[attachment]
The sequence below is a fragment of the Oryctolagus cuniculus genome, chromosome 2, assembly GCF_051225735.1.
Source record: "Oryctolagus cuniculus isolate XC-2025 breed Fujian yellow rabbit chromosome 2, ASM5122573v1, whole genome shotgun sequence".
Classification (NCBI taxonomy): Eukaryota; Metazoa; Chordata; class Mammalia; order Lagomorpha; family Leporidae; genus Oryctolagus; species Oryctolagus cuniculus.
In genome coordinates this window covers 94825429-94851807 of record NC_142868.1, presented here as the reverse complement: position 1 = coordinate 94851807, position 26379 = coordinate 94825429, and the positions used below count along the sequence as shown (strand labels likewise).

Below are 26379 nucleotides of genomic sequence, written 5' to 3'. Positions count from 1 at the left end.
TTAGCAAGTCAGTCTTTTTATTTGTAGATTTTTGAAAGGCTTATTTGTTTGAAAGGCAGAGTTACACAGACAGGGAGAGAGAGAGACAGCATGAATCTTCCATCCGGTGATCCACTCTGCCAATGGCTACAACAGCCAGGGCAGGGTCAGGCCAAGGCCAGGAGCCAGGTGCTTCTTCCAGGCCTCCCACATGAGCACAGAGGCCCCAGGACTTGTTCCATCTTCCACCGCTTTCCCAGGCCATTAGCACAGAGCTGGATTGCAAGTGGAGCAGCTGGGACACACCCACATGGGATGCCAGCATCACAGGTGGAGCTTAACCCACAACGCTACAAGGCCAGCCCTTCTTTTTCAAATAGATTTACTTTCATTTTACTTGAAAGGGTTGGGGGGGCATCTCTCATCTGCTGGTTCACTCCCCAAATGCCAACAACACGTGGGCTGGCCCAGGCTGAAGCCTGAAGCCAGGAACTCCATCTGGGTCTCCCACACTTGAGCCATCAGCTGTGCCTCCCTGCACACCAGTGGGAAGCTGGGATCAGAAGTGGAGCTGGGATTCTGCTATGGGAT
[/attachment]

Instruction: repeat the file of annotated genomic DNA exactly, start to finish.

The sequence below is a fragment of the Oryctolagus cuniculus genome, chromosome 2, assembly GCF_051225735.1.
Source record: "Oryctolagus cuniculus isolate XC-2025 breed Fujian yellow rabbit chromosome 2, ASM5122573v1, whole genome shotgun sequence".
Classification (NCBI taxonomy): Eukaryota; Metazoa; Chordata; class Mammalia; order Lagomorpha; family Leporidae; genus Oryctolagus; species Oryctolagus cuniculus.
In genome coordinates this window covers 94825429-94851807 of record NC_142868.1, presented here as the reverse complement: position 1 = coordinate 94851807, position 26379 = coordinate 94825429, and the positions used below count along the sequence as shown (strand labels likewise).

Below are 26379 nucleotides of genomic sequence, written 5' to 3'. Positions count from 1 at the left end.
TTAGCAAGTCAGTCTTTTTATTTGTAGATTTTTGAAAGGCTTATTTGTTTGAAAGGCAGAGTTACACAGACAGGGAGAGAGAGAGACAGCATGAATCTTCCATCCGGTGATCCACTCTGCCAATGGCTACAACAGCCAGGGCAGGGTCAGGCCAAGGCCAGGAGCCAGGTGCTTCTTCCAGGCCTCCCACATGAGCACAGAGGCCCCAGGACTTGTTCCATCTTCCACCGCTTTCCCAGGCCATTAGCACAGAGCTGGATTGCAAGTGGAGCAGCTGGGACACACCCACATGGGATGCCAGCATCACAGGTGGAGCTTAACCCACAACGCTACAAGGCCAGCCCTTCTTTTTCAAATAGATTTACTTTCATTTTACTTGAAAGGGTTGGGGGGGCATCTCTCATCTGCTGGTTCACTCCCCAAATGCCAACAACACGTGGGCTGGCCCAGGCTGAAGCCTGAAGCCAGGAACTCCATCTGGGTCTCCCACACTTGAGCCATCAGCTGTGCCTCCCTGCACACCAGTGGGAAGCTGGGATCAGAAGTGGAGCTGGGATTCTGCTATGGGAT